Michael Lewis on Donald Trump

Financial journalist Michael Lewis (born 1960) is author of numerous bestselling books, including Liar’s Poker (1989) and The Big Short (2010).

Just before Donald Trump’s electoral victory, Lewis was adding finishing touches to his latest book, The Undoing Project: A Friendship that Changed Our Minds (Norton, 2016). The 368-page volume is an homage to contributions to behavioural economics of two Isreli psychologists: Danny Kahneman (born 1934) and the late Amos Tversky (1937-1996).

Gary Silverman, the FT’s US national editor, recently caught up with Lewis.

“Every which way, Trump is exploiting the faulty mechanisms in people’s minds,” Lewis says over lunch at César, a restaurant in his adopted home town of Berkeley, California. “It feels like we are in a world where, to me, some meaningful part of the electorate is beyond reasoning with — beyond fact, anti-science. All the mental faculties that lead to human progress, they are opposed to.” ….

“I think of this as echoing of the 2008 financial crisis,” he says. “The marketplace for politicians just did something as weird as the marketplace for securities did ….”

Given their histories, Lewis makes a natural critic of the president-elect. Apart from having two ex-wives apiece, as Lewis jokes, he and Trump have little in common. Lewis made his name as a writer with an account of 1980s capitalist excess — Liar’s Poker, a memoir of his stint as a young bond salesman at investment bank Salomon Brothers. Trump, meanwhile, was an unapologetic poster child for the era — a property developer and casino owner who put his name on a book that described his deals as art. ….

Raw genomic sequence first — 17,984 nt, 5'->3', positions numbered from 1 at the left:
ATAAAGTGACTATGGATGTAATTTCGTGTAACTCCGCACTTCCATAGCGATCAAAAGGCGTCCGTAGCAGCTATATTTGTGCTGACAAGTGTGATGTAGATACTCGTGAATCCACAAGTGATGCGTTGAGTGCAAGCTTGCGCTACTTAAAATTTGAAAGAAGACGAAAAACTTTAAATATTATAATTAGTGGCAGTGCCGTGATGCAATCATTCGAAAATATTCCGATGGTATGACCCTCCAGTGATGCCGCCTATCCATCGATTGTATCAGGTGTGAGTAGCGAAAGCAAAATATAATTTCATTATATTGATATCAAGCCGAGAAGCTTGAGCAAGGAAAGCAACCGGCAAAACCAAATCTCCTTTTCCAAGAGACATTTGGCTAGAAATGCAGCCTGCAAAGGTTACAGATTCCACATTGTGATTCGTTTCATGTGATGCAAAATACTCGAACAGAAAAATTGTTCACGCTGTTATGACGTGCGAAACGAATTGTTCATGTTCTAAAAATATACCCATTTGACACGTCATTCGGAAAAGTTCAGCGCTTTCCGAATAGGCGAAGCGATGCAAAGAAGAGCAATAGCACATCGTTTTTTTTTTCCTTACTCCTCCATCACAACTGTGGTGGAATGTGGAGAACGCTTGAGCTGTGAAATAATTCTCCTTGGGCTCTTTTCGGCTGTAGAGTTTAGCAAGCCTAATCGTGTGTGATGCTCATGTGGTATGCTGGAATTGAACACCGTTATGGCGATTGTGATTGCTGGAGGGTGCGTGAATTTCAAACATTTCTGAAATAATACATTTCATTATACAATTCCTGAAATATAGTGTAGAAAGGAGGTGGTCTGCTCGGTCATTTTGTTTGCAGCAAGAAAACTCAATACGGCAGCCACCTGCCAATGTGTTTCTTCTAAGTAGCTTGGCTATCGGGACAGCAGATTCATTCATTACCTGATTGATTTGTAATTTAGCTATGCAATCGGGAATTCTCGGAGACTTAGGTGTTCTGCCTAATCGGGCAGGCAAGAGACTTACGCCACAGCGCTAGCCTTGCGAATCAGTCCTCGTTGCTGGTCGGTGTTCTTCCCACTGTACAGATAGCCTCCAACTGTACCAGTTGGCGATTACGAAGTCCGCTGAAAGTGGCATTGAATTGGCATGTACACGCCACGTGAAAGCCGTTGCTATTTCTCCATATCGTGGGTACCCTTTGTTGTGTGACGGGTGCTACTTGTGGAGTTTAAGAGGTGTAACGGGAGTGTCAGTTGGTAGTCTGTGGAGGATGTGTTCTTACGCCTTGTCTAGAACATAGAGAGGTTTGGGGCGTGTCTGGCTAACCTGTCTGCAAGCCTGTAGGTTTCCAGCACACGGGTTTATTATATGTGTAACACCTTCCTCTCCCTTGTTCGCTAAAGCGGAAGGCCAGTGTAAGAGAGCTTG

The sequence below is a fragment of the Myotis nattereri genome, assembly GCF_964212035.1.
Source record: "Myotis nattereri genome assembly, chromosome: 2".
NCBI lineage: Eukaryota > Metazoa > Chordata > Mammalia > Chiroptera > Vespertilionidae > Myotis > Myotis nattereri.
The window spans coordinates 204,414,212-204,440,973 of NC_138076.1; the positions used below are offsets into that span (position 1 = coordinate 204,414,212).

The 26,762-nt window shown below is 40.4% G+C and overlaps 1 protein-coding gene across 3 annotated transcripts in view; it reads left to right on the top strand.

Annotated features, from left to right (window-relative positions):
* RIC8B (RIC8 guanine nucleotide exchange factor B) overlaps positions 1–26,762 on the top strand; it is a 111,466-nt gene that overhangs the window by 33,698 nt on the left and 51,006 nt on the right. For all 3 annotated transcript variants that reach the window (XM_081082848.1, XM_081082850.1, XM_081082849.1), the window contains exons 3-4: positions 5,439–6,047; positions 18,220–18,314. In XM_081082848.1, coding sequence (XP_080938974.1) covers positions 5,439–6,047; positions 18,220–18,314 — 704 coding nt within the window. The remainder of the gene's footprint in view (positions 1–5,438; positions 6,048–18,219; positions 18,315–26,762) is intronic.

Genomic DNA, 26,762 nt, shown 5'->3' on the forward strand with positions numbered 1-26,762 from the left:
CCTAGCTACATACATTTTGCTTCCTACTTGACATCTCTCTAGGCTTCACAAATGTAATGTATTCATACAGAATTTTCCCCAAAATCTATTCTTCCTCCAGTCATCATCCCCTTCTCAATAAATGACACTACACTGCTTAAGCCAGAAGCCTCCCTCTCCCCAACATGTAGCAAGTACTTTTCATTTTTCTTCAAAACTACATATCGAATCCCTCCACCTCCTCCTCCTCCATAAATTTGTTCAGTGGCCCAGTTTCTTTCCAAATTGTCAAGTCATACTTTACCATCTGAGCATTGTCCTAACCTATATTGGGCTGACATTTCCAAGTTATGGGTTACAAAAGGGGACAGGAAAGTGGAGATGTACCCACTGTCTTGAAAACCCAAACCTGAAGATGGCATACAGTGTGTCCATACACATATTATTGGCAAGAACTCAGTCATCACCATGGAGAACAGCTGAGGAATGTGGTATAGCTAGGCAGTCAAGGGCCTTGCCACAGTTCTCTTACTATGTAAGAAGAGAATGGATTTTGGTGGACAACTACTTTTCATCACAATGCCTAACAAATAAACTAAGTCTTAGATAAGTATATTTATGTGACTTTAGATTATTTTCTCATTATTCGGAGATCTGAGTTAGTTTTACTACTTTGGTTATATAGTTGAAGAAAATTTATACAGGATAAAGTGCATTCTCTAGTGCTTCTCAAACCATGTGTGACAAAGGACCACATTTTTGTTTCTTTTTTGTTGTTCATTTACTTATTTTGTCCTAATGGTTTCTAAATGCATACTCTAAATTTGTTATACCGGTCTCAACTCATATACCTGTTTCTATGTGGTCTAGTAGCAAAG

One of the reasons that Lewis finds Trump so worrisome is that he appears so resistant to criticism. “He seems to think his own impulses are ingenious, even when they are fraudulent, idiotic or stupid. He tells himself a story that ‘I won, I am a success,’?” says Lewis. “He really is as fallible as the stupidest American citizen.”

Trump, in other words, is one of us — and that’s a problem.

“We are hard-wired to stereotype,” Lewis says. “When you are fighting racism or bigotry of any sort, or stereotyping of any sort, you are in combat with the way the mind works. You are, in a weird way, in the world where you are trying to overwhelm impulses. It’s so hard to get rid of it. This is how people think.”

Gary Silverman, “American psyche: Michael Lewis on the triumph of irrational thinking“, Financial Times, 9 December 2016 (metered paywall).

There is much more in Mr Silverman’s full column, which TdJ highly recommends.

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